Coffin belongs to a select group of true musical visionaries who inadvertently shatter accepted boundaries of commoditized music, not through a need to be crowned the cultural avant-garde of a generation, but rather as individuals seeking a deeper connection to themselves and their music. Coffin’s three main projects, the Flecktones, the Dave Matthews Band, and his own band, the Mu’tet, all embody the principle of artistic freedom in an oftentimes creatively stifling environment.
In July 2008, LeRoi Moore of the Dave Matthews Band broke his arm in an ATV accident, and Coffin got the call to fill in on very short notice. “I got the call on July 1st, while I was at a friend’s wedding in New York, and I had to be in Charlotte on July 2nd for a gig that night,” says Coffin. Before the show, Local 655 (Miami, FL) member Rashawn Ross, trumpet player in the band, sketched out some of the horn parts, and the rest Coffin picked up by ear, on the job. “I wasn’t playing the music to memorize it, I was playing the music to get through the gig for a couple of months until LeRoi came back, and then I’d be back to doing was what I was doing,” he says.
Tragically, that never happened. Moore died a little more than a month later of complications from his accident, and Coffin was brought on as a full-time member. “I’ve become very intimate with Roi’s playing, and his concept; the way that he used the saxophone to get to the music that was in his head,” he says. “He was a beautiful and very unique player. He sounded just like himself.”
As an improvising musician, the ultimate goal is to find your own voice, and then to continue the process of refinement and discovery. But what does it mean to have a unique voice on your instrument, and how does one find it? “I think the big thing is being a composer,” Coffin answers. “I think when we compose, it’s like slowing down improvisation, so we get to hear it in a finite form. It’s sort of the distilling down of certain ideas.” Creating a composition allows you to work over original ideas, and in the process, identify and foster the growth of your musical domicile.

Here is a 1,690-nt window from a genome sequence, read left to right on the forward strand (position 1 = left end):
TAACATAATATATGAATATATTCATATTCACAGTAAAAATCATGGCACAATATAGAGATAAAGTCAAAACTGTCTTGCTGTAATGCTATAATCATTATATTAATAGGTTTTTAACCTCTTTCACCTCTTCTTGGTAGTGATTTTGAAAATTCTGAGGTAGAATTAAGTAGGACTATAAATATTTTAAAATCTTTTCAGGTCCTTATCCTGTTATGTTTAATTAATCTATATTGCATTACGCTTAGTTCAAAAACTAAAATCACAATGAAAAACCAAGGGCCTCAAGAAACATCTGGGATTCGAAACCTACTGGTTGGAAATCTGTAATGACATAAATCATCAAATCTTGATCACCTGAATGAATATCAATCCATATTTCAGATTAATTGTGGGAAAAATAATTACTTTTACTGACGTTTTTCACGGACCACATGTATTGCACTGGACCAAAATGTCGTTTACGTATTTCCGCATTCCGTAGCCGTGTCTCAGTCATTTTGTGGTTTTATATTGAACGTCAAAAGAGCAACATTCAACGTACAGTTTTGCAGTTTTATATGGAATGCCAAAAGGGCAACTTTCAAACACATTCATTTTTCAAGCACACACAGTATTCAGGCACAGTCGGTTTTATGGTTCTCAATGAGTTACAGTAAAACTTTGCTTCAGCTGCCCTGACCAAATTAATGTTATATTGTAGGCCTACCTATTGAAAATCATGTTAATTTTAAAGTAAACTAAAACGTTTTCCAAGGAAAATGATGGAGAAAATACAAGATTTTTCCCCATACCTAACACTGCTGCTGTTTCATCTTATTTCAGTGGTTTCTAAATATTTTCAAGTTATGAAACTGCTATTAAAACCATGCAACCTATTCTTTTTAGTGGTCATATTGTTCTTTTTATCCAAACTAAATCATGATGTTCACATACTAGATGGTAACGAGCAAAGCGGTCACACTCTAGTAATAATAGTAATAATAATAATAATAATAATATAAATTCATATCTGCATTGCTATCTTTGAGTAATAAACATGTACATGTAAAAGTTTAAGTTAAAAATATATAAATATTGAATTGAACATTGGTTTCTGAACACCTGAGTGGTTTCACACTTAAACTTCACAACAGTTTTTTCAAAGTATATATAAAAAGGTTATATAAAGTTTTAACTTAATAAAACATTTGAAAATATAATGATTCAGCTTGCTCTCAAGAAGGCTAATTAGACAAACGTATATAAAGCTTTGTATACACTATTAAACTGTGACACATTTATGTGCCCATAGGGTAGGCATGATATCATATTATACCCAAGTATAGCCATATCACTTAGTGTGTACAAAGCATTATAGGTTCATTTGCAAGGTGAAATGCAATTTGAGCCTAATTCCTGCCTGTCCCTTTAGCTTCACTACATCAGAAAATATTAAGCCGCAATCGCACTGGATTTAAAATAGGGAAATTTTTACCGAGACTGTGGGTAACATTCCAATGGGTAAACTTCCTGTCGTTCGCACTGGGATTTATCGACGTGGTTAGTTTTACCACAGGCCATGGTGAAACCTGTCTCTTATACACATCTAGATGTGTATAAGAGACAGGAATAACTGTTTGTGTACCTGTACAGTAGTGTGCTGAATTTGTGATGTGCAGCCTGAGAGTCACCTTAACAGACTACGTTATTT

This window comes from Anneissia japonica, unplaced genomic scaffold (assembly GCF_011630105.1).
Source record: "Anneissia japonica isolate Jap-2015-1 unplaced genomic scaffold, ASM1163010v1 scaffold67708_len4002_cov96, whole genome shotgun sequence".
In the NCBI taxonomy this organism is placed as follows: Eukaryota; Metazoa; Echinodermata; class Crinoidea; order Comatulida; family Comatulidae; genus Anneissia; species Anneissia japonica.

For Coffin, the Mu’tet, which he founded in 2002, is the ideal vehicle for his compositional and improvisational explorations. In this group, Coffin is free to experiment with his intricate pieces, which are rarely in simple meters. “It’s not because I want to write a difficult piece of music, it’s because I don’t hear in four all the time,” he explains. The current line up of the Mu’tet features some impressive players that are more than able to bring these difficult pieces to life. Expect to see a new record from Mu’tet within a year.
Coffin not only loves what he does, he loves helping others do it, too, which continually fuels his passion to play, learn, and above all, give back what he has discovered. “I see pro musicians that I taught in camps 15 years ago and they tell me that those were some of the greatest times. That’s really an incredible feeling, not only as a professional musician, but as an instructor also,” he says. “These students have carried on with that inspiration, and now they’re inspiring other people. It’s a cyclical kind of thing, and I’m very pleased to be a part of that for sure.”